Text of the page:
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They restricted the material palette to just a few key elements: the raw concrete of the architectural shell, beautiful Palissandro Brasil wood panelling—“You just can’t beat its patterning,” says Rech. “It’s completely gorgeous.”—and large sheets of granite that connect with the rocky materiality of the  mountainside. (Even the indoor swimming pool is lined with marble and granite, making it seem like a glamorous stylised grotto.) White terrazzo covers the floors. “Coming into this all were the little copper highlights,” Rech adds, and black mirror to add to the sparkle.

Although they sourced key furniture items, Rech and Carstens also designed an array of bespoke furnishings and accents for the house, including bar counters, sofas, bed units, desks, and dining tables. While the styling of the ‘60s and ‘70s-era homes that inspired this one makes clear references to flight and automobiles, the design team advanced the idea to take inspiration from contemporary as well as vintage references. Many of the angular, prismatic bespoke detailing they did for the house look as if it’s inspired by stealth bombers as much as by “an early Lamborghini’s dashboard”, as Rech puts it.

Some of the furniture sourced for the house is of the era—Platner tables and chairs with mustard upholstery, for example—while others are more contemporary iterations of the mid-century philosophy. Patricia Urquiola’s Husk Armchairs, the Tom Dixon lights and even the bespoke curved sofa by SRLC all represent a contemporary take on midcentury modernist design.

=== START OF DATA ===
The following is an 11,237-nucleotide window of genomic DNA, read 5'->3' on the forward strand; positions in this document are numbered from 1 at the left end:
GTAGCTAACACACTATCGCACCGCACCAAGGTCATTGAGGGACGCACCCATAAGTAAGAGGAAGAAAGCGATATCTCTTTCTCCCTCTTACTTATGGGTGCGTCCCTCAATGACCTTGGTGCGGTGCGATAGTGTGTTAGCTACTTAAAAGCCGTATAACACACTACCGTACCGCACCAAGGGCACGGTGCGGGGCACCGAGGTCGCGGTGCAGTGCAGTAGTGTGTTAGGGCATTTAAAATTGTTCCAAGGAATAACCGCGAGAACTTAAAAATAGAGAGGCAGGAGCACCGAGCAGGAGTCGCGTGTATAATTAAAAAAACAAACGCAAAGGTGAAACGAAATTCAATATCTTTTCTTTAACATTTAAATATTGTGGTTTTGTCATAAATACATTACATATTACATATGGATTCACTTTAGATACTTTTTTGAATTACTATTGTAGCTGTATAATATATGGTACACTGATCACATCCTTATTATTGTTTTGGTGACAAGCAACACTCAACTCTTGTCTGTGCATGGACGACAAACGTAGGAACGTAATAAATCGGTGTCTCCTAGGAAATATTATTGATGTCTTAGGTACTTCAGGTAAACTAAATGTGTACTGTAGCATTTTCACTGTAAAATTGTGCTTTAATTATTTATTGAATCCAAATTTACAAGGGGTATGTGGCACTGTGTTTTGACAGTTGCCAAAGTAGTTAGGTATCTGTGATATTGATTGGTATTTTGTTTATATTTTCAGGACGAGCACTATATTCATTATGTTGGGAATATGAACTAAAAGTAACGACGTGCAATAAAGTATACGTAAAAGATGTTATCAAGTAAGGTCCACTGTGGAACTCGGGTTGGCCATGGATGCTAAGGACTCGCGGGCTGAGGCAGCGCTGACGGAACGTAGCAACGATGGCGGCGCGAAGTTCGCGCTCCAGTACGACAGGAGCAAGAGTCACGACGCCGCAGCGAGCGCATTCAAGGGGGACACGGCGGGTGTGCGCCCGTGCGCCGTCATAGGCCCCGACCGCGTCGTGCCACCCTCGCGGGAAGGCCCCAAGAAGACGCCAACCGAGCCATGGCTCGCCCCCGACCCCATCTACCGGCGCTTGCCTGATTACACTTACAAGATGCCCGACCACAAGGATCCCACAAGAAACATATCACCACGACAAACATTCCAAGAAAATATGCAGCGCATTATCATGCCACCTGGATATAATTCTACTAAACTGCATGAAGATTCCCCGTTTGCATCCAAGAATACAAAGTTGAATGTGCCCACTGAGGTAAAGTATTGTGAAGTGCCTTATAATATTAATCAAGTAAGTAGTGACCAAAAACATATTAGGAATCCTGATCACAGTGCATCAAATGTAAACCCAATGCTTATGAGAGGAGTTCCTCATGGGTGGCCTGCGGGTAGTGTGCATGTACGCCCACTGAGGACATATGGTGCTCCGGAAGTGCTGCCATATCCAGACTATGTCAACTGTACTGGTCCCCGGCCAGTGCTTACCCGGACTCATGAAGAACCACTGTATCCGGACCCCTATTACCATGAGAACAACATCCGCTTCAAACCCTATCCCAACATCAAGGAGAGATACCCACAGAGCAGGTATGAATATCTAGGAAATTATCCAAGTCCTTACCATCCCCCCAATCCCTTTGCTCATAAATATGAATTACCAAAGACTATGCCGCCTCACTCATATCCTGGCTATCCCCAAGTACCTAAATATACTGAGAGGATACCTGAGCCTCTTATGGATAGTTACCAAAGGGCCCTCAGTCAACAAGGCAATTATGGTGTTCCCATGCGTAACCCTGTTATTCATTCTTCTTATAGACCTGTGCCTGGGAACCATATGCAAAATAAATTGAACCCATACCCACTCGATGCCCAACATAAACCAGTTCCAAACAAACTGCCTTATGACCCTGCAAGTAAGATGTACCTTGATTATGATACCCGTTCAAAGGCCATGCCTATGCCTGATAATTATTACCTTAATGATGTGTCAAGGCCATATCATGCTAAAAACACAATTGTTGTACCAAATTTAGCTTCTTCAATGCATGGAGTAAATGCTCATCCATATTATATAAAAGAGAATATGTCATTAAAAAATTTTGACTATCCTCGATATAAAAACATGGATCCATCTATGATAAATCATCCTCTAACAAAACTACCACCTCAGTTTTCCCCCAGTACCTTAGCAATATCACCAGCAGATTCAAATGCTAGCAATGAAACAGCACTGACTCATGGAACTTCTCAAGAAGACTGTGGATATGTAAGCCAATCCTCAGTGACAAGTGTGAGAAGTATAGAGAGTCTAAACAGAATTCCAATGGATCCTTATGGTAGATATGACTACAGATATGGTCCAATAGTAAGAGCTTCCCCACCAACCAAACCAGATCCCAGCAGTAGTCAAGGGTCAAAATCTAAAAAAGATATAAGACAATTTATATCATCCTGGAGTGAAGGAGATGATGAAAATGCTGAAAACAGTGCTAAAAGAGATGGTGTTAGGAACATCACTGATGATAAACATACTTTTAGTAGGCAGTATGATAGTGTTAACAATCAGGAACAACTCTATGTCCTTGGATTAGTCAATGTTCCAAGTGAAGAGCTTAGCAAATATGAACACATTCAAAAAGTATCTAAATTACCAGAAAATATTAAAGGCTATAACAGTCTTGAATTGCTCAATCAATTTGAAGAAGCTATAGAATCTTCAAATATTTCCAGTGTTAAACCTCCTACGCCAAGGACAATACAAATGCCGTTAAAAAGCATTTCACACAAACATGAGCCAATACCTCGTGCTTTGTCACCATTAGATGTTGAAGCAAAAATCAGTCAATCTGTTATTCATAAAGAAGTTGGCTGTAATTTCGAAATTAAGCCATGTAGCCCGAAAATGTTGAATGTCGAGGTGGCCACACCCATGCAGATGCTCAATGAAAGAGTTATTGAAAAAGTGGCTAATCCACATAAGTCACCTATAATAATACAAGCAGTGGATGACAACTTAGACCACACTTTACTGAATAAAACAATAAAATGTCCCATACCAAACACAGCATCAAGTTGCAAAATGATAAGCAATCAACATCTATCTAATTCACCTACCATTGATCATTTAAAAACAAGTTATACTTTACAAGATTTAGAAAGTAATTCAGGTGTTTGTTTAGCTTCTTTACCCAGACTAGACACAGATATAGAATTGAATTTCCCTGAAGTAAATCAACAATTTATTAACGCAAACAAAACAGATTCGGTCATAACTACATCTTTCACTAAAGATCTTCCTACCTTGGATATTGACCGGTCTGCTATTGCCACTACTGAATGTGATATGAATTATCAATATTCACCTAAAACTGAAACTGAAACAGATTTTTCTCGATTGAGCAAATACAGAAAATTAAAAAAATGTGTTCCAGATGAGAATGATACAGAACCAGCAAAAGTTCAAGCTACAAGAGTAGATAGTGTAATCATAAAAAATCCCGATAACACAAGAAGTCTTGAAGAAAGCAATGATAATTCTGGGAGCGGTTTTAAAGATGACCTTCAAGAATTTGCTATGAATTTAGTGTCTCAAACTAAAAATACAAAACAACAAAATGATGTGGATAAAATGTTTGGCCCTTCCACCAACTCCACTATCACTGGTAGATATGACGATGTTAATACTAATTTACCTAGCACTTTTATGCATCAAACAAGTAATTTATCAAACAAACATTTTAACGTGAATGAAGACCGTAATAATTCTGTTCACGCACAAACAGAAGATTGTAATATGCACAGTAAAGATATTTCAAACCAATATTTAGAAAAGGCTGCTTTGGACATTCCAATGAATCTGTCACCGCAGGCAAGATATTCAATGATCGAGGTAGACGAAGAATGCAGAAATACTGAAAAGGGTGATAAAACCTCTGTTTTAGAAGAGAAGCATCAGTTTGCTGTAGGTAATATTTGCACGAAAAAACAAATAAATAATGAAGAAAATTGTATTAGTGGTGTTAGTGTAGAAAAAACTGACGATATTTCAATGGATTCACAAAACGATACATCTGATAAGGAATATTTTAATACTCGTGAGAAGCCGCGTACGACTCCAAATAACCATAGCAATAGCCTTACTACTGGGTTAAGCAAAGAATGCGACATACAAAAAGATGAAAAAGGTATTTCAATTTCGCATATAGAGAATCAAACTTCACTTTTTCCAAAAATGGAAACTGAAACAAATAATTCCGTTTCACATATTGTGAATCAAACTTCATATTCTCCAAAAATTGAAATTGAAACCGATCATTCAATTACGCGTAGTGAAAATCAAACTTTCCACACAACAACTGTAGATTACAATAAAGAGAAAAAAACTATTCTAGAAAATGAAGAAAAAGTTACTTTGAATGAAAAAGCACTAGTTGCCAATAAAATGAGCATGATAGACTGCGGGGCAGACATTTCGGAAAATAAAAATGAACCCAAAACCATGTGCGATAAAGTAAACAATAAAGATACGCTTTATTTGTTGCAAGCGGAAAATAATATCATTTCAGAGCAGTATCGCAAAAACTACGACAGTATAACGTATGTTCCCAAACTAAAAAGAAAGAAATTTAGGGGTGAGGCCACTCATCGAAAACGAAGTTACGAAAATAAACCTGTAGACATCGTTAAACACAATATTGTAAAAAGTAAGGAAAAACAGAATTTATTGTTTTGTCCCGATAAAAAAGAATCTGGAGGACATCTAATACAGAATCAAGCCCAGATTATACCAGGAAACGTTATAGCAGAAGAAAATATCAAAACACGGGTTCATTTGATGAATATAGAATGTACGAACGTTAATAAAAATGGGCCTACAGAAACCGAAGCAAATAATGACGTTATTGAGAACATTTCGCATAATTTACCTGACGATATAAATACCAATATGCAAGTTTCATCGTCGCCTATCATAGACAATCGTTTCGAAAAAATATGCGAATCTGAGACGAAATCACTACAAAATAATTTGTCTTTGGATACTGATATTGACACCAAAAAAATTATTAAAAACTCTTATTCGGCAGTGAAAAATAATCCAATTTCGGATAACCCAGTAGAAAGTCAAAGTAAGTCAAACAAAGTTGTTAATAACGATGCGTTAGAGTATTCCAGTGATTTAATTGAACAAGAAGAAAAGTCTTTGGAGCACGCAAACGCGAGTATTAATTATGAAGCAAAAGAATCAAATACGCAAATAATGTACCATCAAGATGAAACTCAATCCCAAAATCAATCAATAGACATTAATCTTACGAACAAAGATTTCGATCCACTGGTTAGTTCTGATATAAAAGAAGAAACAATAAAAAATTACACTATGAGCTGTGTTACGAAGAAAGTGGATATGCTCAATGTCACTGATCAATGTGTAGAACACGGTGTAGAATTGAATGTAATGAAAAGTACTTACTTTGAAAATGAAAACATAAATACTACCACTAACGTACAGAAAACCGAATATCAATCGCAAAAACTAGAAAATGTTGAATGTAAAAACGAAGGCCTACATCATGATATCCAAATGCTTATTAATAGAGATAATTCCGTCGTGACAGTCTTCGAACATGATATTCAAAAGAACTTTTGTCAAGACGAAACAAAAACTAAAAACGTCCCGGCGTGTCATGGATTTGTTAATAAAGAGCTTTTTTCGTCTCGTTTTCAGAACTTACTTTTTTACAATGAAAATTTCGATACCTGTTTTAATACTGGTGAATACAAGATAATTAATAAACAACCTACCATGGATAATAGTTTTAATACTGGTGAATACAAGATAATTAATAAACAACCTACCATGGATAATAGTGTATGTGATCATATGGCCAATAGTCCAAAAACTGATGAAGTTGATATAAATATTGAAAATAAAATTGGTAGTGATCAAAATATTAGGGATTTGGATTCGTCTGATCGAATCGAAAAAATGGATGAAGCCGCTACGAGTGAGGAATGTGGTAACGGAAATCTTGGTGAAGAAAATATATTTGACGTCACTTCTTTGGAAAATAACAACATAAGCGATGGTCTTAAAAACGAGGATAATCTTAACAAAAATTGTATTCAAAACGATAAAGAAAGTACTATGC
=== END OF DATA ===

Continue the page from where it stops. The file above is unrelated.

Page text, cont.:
Throughout it all, the house has an organic connection to its setting: high-tech but grounded. The main living area was designed to look like a patch of the beach below the house had “sprung up” and reconfigured itself as a plush living room. Its sunken floor is covered in a “very, very soft pale grey carpet” as if it were a luxurious patch of sand. Lush indoor planting pushes up between the volumes of the stairwell and sheets of water, such as the pond at the entrance, with that copper-clad wall behind it, represent something elemental at the heart of the house. The granite indoor swimming pool feels at once like a strange laboratory and an underground cave.

The rich detailing is also conceived as a springboard to the kinds of parties that Aarons might have liked to photograph—a counter in the sunken bar in the pavilion cantilevers over the swimming pool, making it just a little too easy to progress from having a drink, to dancing on the bar, to leaping into the water. The bar in the main living area seems to cry out to be covered in Champagne glasses.

It’s the kind of house where a poolside party becomes something of an artwork. In fact, Rech loves to quote Lautner on the subject: “To me, architecture is an art, naturally, and it isn’t architecture unless it’s alive. Alive is what art is.”It’s a quote that hints at what Rech means by style when he says, “This era [LA in the 60s and 70s] had such a clear understanding of what style should be. In those days design was seen as a leading influence in lifestyle.”

This home’s homage to the bold and visionary design of the jet-set era does just that: it represents design as lifestyle—architecture as art—and has the power to make anyone who crosses its threshold feel like a film star.